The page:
Mahmood A, Ebmeier KP. Optimising the management of bipolar disorder. Practitioner 2015; 259 (1782):11-15

Optimising the management of bipolar disorder

21 May 2015


Ms Abda Mahmood MSc, Research Assistant

Professor Klaus P. Ebmeier MD. Professor of Old Age Psychiatry

Department of Psychiatry, University of Oxford, Warneford Hospital, Oxford, UK


The prevalence of bipolar disorder in primary care patients is estimated to be between 0.5 and 4.3%, with 9.3% having bipolar spectrum illness.1 As many as 38% of patients are treated exclusively in primary care.2

The GP’s role is therefore vital in improving and maintaining patients’ quality of life.3 In particular, accurate and timely recognition and assessment of often lifelong and disabling symptoms is essential for long-term engagement in treatment and support at primary care level. This can reduce the use of inpatient services and prevent long-term loss of function.4

This article updates our previous review,5 in light of the most recent NICE clinical guidance, published in 2014, which reflects advances in the treatment approaches for patients with bipolar disorder.6


Any history of depression increases the risk of bipolar disorder. A diagnosis of bipolar disorder would have implications for any planned antidepressant treatment. NICE recommends that when adults present in primary care with depression, they should be asked about previous periods of overactivity or disinhibited behaviour.6 If this behaviour has lasted for four or more days, referral for a specialist mental health assessment should be considered.

The Diagnostic and Statistical Manual of Mental Disorders (DSM 5) defines bipolar disorder using the criteria listed in table 1.7 If a manic episode has been present during the history, the diagnosis is bipolar I disorder, while a hypomanic episode is indicative of bipolar II disorder. Cyclothymia refers to a chronic (two years and longer) mood disturbance with depression and hypomanic symptoms that does not meet criteria for a full episode. Although depressive episodes are not necessary for a diagnosis of bipolar disorder, they are common and dominate the lifetime pattern of the condition: 50% of the time is spent in a euthymic (well) state, 38% in a depressed and 12% in a manic state.8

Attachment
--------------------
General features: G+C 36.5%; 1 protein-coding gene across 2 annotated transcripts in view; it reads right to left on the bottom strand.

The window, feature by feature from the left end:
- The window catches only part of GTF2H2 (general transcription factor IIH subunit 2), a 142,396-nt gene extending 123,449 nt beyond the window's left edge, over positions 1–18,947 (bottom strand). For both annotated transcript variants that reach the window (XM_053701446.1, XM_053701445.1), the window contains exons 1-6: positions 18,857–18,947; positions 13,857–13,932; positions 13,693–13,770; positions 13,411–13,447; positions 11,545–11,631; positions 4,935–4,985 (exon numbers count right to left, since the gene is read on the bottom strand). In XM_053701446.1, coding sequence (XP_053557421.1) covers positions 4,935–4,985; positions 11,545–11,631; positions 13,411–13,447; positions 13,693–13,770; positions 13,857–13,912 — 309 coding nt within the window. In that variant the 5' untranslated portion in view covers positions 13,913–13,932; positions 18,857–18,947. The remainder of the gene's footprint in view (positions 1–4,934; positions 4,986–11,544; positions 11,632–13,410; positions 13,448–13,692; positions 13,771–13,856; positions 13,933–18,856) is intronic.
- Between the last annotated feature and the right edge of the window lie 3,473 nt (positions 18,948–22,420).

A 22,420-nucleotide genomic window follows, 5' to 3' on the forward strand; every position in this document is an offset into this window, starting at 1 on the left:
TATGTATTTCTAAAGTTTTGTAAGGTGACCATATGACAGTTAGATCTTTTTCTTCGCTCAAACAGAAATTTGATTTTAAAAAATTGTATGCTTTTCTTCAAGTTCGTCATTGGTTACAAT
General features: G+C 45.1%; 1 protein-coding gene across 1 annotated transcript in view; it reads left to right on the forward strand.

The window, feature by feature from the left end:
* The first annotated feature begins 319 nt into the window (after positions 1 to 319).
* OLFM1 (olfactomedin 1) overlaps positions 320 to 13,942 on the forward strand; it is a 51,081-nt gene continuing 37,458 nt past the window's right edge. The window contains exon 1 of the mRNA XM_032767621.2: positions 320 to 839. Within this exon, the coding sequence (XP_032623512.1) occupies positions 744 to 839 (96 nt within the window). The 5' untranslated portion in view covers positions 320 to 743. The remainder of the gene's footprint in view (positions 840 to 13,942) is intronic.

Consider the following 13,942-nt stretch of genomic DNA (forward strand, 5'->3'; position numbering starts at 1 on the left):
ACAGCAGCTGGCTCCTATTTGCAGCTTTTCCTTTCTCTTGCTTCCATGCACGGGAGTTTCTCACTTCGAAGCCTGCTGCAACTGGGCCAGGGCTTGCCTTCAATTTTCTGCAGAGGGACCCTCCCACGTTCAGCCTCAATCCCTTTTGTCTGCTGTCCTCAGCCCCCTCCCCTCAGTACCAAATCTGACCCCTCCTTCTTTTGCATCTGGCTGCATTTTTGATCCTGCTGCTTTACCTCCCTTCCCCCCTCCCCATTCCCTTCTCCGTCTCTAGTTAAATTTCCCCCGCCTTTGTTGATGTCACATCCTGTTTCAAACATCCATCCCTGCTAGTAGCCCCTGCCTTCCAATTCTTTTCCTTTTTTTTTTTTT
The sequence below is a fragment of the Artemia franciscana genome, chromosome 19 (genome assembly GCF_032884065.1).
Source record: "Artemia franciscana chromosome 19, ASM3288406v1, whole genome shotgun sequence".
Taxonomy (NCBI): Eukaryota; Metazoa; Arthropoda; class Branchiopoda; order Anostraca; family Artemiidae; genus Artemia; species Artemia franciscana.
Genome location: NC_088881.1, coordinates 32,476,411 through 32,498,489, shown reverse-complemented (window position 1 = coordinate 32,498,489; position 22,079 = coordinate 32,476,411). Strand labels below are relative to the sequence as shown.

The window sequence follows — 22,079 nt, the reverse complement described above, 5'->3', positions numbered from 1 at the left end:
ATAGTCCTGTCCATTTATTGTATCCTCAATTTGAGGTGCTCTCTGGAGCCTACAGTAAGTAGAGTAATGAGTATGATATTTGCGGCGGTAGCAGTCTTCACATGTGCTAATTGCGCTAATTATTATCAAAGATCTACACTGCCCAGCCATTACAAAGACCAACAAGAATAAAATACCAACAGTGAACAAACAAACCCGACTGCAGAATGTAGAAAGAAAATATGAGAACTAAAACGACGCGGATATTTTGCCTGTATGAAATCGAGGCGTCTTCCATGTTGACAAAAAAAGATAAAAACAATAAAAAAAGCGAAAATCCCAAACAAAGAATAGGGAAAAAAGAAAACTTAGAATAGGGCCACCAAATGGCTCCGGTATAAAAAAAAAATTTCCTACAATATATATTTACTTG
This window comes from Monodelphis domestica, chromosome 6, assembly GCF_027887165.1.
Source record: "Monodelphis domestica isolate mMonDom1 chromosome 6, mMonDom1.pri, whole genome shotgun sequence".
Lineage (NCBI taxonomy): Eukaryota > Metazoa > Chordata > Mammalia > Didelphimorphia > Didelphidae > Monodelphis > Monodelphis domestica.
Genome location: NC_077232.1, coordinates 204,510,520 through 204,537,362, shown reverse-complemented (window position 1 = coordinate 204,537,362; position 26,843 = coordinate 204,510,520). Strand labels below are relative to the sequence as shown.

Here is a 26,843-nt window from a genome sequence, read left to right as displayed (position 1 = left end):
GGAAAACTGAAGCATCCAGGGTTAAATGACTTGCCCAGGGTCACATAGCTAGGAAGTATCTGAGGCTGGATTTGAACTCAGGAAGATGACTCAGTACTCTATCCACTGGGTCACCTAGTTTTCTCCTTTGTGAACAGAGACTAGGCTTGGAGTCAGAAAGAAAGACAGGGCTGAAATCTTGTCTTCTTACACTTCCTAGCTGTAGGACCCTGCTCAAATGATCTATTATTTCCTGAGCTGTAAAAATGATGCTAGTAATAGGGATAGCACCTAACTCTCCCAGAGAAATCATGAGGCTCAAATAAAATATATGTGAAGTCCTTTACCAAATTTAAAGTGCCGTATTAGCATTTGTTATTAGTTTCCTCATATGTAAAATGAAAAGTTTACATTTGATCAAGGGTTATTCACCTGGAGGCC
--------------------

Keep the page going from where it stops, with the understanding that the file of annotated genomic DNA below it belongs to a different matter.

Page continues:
If there have only been depressive symptoms, it is not possible to exclude bipolar disorder. Whether depressed patients will develop bipolar disorder is not clear until the first (hypo-) manic symptoms actually occur (in around 10% of depressed patients), typically by their thirties.8

Over three years, one in 25 people with major depression will develop bipolar disorder.9 Comorbid social anxiety disorder, generalised anxiety disorder, childhood abuse and problems with the patient’s social support group within the past year may predict this transition.9

A family history of bipolar disorder also provides an index of suspicion, with diagnostic concordance highest in identical twins (40-70%) and first-degree relatives (a 5 to 10 times greater risk than in the general population).10

Psychosocial influences, including childhood maltreatment, may predispose an individual to develop bipolar disorder in adult life, while social class, social support, and self-esteem may modify the course of episodes.6


NICE6 recommends that patients should undergo a risk assessment at the time of diagnosis, whenever there is a significant change in personal circumstances or mental state, and at the time of discharge or leave of absence from inpatient care. This implies that the GP has an ongoing therapeutic relationship with the patient and carer to support care plans and recovery goals, follow-up on crisis plans developed in secondary care, facilitate the transition between secondary and primary care, and review treatment regularly.

NICE advises that questionnaires are not useful to identify bipolar disorder in adults, young people and children in primary care.6 Clinical assessment should include dependency or abuse of drugs and alcohol. The possible benefits and risks of psychological and pharmacological interventions should be discussed with the patient, especially during remission of symptoms, as patients may be more susceptible to information, but also less motivated to continue treatment.

If bipolar disorder is diagnosed in secondary care, the secondary care team should liaise with primary care to generate a care plan developed in collaboration with the patient, and monitor mood and activity levels.

Care that is integrated and contiguous between primary and secondary agencies favours the overall success of management.

If patients do not have the capacity to make decisions, healthcare professionals should follow the code of practice that accompanies the Mental Capacity Act and the supplementary code of practice on deprivation of liberty safeguards, unless the respective Mental Health Act needs to be invoked.

Confirming diagnosis

A diagnosis of bipolar disorder is supported by diagnostic criteria and usually confirmed by a psychiatrist. The individual should be monitored appropriately following diagnosis, especially after the first episode, when diagnostic uncertainty is common. Individuals may present a significant period after the condition first arises, which may make the diagnosis difficult, as insight into previous episodes may be poor.

Further complications arise from inconsistencies between diagnostic criteria. The two classification systems (DSM 57 and ICD-1011) are not identical, with differences in the number of required episodes and distinction between bipolar I and II disorders.

NICE recommends that for children or young people, diagnosis of bipolar disorder should be made only after a period of intensive, longitudinal monitoring by a healthcare professional or multidisciplinary team trained and experienced in the assessment, diagnosis and management of bipolar disorder for that age group, and in collaboration with parents or carers.6 Mania and euphoria must be present for a diagnosis of bipolar disorder; irritability should be taken into account but is not a core diagnostic criterion.